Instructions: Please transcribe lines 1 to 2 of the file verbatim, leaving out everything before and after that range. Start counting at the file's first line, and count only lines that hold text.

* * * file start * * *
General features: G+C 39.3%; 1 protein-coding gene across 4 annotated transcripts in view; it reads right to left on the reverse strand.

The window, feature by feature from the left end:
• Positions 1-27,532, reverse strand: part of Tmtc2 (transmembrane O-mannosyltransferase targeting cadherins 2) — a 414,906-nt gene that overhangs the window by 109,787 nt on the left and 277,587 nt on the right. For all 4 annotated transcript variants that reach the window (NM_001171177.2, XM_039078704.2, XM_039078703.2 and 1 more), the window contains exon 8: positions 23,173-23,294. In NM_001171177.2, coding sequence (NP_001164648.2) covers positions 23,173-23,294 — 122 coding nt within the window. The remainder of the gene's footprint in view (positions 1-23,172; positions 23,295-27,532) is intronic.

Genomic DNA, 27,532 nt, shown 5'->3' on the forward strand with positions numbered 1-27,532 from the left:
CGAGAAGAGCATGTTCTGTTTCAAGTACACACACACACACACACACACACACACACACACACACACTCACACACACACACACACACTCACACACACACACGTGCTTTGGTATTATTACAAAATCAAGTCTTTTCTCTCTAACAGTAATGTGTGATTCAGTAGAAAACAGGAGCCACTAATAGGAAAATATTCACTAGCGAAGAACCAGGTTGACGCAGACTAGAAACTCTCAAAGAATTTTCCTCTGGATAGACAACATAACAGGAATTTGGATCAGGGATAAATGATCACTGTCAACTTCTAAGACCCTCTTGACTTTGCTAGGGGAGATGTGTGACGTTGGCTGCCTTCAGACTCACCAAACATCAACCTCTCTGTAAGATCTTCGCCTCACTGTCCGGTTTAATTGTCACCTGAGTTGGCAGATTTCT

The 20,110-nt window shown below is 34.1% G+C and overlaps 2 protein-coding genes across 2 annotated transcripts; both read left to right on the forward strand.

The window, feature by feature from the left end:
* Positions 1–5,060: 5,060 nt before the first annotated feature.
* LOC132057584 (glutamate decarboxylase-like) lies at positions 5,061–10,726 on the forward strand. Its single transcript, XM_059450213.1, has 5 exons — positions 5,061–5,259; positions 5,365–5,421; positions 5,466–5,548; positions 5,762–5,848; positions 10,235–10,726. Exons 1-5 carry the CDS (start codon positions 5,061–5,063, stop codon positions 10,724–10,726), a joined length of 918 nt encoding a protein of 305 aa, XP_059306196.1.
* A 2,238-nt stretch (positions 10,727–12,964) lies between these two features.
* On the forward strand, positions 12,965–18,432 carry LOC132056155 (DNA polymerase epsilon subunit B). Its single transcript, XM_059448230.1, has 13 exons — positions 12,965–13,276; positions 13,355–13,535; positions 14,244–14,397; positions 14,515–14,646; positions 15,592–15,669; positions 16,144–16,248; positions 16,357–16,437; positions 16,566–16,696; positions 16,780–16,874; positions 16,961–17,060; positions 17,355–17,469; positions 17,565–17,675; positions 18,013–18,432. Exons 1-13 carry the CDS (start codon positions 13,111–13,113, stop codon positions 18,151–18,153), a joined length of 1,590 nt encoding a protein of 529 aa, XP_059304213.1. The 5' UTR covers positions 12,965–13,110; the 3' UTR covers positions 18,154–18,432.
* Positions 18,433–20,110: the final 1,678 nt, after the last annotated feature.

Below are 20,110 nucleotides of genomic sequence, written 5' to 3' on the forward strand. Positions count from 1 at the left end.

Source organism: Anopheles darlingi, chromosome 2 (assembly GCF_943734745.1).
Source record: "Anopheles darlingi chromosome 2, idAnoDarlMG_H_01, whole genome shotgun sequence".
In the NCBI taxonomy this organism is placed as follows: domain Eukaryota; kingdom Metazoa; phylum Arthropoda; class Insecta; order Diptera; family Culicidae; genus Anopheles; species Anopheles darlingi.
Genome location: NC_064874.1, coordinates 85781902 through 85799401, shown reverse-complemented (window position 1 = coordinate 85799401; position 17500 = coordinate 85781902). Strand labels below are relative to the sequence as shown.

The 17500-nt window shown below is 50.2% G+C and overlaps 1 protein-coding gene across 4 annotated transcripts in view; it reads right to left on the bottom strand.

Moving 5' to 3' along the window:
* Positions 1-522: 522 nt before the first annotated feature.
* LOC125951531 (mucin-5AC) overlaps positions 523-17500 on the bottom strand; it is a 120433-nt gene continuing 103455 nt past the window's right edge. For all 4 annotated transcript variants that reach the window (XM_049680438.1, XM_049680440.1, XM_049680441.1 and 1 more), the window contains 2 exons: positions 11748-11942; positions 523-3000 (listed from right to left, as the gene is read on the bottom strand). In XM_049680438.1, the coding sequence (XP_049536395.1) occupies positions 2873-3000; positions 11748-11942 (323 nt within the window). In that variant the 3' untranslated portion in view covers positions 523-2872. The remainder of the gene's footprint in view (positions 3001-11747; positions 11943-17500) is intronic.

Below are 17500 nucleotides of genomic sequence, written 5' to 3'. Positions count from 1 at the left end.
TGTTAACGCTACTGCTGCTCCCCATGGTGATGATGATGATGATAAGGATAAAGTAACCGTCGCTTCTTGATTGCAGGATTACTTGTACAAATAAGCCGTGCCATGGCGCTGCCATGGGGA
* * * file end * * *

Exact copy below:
General features: G+C 39.3%; 1 protein-coding gene across 4 annotated transcripts in view; it reads right to left on the reverse strand.

The window, feature by feature from the left end: